According to a press release issued by the United States Trade Representative (USTR) in the middle of September, tariffs of 10 percent on $200 billion of imported Chinese goods went into effect on Sept. 24, 2018. The same tariffs, according to the press release, were set to increase to 25 percent on the same $200 billion in Chinese imports on Jan. 1, 2019.
However, after talks between the leaders of the United States and China during G20 meetings in Buenos Aires, Argentina, the United States agreed to freeze tariffs at the 10 percent rate for 90 days starting Dec. 1, 2018. If the negotiations don’t lead to long-term settlements, the tariffs will increase to 25 percent on March 1, 2019, according to a White House statement. With this recent announcement, how will markets react in the first quarter of 2019 and beyond?
Along with the negotiations, there seems to be thawing in the icy relations developed during the trade spat. The White House statement also stated that China agreed to buy a substantial variety of American goods, including agricultural products, industrial goods and energy in order to lower the trade deficit America has with China.
The talks during the 90-day negotiations also will address issues raised by the current U.S. Administration, such as China respecting American intellectual property, how to reduce tariffs on both sides, and remediating Chinese cyber-espionage.
Looking at Current Global Economics
According to the Council on Foreign Relations, American exports to China dropped 20 percent since June 2018. However, imports into the United States have increased. As of October 2018 – the first month to reflect the impact of Trump’s 10 percent tariffs, U.S. imports from China were reduced by about $5 billion on an annualized basis..
Per data from the Council on Foreign Relations, non-US imports into China have increased by 18 percent. This is particularly notable because for the 24 months leading up to July 2018, China imported about 22 percent of America’s oil exports, while present Chinese imports of U.S. oil is negligible.
Despite China’s promises to restart importing U.S. oil, Russia is already seeing an increase in exports to China and future opportunities for the former Soviet Union to export one of its well-known commodities are quite favorable.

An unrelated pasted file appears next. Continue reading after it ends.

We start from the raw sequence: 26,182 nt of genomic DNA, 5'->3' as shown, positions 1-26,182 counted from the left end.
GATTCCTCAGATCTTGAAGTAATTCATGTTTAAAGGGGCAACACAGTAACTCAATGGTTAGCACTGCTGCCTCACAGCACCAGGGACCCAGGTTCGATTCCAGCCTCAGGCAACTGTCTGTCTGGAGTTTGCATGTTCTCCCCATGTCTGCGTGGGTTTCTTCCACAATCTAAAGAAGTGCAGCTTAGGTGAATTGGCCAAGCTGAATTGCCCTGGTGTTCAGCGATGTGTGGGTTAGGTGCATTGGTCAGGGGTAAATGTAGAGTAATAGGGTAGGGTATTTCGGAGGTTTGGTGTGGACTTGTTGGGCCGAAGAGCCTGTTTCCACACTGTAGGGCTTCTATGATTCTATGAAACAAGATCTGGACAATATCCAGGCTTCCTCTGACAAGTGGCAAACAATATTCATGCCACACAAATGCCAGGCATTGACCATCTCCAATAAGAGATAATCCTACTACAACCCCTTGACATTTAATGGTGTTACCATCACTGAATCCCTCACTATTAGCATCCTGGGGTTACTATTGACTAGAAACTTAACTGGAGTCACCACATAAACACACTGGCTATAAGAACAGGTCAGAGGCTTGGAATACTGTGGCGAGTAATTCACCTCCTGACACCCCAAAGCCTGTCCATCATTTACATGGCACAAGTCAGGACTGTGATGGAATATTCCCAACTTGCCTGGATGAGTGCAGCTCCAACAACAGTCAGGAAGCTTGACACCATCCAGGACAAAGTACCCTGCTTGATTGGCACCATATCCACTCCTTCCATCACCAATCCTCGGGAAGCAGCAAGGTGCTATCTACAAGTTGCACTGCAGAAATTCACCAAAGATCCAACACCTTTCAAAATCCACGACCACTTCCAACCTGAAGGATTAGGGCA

U.S. trade data from October 2018 showed that there’s more oil production, reducing its deficit in oil production, while there’s an increase in the trade deficit ex-petroleum goods trade. The services surplus has essentially been constant. Brad Setser, a former staff economist at the United States Department of the Treasury, explains that beginning in 2014, imports into the United States have increased by 100 percent because the U.S. dollar has increased in value. Based on data from the U.S. Census Bureau and Haver Analytics, for every two dollars of imports, the United States manufactures one dollar’s worth of goods, not including refined petroleum.
With Americans relying on increased imports and a lack of domestic manufacturing infrastructure, if tariffs move from 10 percent to 25 percent at the end of the 90-day freeze, consumer spending is expected to drop – and this will weigh on the economy going forward.
When it comes to Chinese imports, Setser points out that semiconductors, crude oil and petroleum-related products make up approximately 25 percent of its total imports. With oil prices averaging about $50 per barrel, coupled with the potential for Russia to increase its crude oil exports to China, there’s a question of how much China will need to rely on American petroleum exports during and after the 90-day tariff freeze negotiations.
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